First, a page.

Writer: Paul Grist
Artist: Paul Grist
Cover: Paul Grist
In a small town off the coast of England, we’re introduced to Owen Craig, who along with a friend is off vandalizing an old house. It’s here where a series of events take place that end up changing Owen right before one of the most important days in his life: The first day of school. He’s left questioning if anything that happened in the house was real or not, until he’s forced to try to save a family member later that day.
Going into Mudman and not knowing what to expect, I was pretty amazed at how much I liked the issue. Grist sets us up with a pretty light story in the beginning, and doesn’t burden you with trying to cram all the info into the first issue. He lets the mystery work the story, and at times you’re just as clueless as Owen is. Even when it takes on a more serious tone, it’s a natural progression that doesn’t take you out of the story. The supporting cast for now is just Owen’s best friend and his immediate family, which consists of his sister and father. The small amount of characters was another thing that was nice about this, because too many first issues try to slam you with so many new characters that the actual plot is lost. Grist also knocks out the art in this issue, and it’s just as fun as the story. It’s a nice and simple style that compliments everything that’s going on in his script.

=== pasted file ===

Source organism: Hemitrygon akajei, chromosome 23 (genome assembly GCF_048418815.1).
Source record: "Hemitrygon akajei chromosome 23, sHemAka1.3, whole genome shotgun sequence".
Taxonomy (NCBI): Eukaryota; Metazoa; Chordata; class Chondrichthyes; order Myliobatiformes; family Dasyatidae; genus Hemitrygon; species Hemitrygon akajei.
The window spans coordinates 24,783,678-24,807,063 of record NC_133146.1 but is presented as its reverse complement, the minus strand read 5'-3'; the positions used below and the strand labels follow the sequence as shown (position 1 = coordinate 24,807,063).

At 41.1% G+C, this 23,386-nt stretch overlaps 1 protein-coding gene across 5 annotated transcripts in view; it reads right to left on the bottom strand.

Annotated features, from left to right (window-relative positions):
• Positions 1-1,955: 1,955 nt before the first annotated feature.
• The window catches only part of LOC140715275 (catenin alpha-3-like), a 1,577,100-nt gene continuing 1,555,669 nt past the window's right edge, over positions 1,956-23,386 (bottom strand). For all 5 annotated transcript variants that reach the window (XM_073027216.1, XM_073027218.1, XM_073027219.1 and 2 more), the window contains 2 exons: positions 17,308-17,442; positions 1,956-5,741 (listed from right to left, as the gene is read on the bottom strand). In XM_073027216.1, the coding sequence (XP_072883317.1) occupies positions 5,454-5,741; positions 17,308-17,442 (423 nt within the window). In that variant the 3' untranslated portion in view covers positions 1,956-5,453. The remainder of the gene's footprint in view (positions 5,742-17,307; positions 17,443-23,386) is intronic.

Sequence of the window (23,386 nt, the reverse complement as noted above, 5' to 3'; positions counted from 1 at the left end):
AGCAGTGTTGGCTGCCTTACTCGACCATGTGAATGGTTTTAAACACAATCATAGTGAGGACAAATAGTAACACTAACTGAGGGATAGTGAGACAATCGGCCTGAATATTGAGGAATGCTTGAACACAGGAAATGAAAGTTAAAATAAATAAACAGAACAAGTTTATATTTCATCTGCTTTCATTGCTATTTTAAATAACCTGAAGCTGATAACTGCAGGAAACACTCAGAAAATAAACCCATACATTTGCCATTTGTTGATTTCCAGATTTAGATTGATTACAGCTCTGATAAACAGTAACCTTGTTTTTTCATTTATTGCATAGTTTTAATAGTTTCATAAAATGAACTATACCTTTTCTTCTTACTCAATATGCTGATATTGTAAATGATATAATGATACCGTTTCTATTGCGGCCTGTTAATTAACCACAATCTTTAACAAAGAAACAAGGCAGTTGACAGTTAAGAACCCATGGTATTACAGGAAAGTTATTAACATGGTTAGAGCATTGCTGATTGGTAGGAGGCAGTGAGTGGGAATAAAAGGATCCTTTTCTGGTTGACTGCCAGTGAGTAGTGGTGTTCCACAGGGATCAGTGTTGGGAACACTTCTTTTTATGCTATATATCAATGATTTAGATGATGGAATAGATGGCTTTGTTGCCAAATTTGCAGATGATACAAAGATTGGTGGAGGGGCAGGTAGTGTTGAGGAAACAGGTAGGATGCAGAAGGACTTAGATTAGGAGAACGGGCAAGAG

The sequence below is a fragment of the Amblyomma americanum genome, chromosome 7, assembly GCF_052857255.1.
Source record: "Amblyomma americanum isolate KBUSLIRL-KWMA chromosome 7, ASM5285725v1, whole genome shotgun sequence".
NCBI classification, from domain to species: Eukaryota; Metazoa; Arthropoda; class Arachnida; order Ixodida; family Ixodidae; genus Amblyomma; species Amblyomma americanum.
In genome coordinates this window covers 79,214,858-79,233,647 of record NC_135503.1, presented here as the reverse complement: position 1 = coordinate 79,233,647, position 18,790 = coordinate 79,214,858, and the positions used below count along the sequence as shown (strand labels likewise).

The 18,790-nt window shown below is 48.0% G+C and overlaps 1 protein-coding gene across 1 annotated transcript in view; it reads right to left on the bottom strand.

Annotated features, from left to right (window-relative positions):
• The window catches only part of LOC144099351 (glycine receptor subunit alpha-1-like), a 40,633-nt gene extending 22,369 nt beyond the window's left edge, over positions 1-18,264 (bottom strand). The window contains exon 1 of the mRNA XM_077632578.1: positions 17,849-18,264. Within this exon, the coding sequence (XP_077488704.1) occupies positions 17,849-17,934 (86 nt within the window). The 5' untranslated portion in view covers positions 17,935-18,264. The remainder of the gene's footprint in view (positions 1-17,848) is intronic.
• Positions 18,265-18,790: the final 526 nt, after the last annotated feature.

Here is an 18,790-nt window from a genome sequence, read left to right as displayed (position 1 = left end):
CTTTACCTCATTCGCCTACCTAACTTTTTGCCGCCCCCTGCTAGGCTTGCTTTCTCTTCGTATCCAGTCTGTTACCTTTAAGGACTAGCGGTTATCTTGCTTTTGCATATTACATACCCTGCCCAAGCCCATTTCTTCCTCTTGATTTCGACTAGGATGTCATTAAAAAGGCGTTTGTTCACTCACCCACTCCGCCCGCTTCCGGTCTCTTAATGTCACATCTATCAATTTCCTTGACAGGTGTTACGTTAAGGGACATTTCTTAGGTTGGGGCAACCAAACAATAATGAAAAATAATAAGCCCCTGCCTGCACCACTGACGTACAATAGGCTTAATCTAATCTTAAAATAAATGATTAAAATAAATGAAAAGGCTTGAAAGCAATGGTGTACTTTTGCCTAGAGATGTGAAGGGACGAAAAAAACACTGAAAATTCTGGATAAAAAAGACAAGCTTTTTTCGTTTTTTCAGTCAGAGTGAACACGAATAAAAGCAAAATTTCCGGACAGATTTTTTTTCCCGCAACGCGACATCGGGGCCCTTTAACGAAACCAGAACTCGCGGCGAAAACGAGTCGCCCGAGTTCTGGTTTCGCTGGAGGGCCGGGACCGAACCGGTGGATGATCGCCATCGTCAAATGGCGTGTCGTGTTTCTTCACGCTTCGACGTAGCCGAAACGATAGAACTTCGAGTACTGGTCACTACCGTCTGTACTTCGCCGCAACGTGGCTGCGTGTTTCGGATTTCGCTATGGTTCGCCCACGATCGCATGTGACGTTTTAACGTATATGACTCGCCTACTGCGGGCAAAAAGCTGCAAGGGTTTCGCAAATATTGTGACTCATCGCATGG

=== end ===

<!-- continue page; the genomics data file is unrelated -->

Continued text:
We’ve seen every-man characters before, and even the geeky kid who accidentally gets powers has been done. However, Grist gives us his interpretation while making it all his own. It’s even got an all-ages appeal to it that is both quirky and cool at the same time that only a few all-ages books seem to balance. Mudman deserves a look if only for the mere fact that it’s refreshing to see a new character on the scene amidst all of the reboots and relaunches in the comic industry.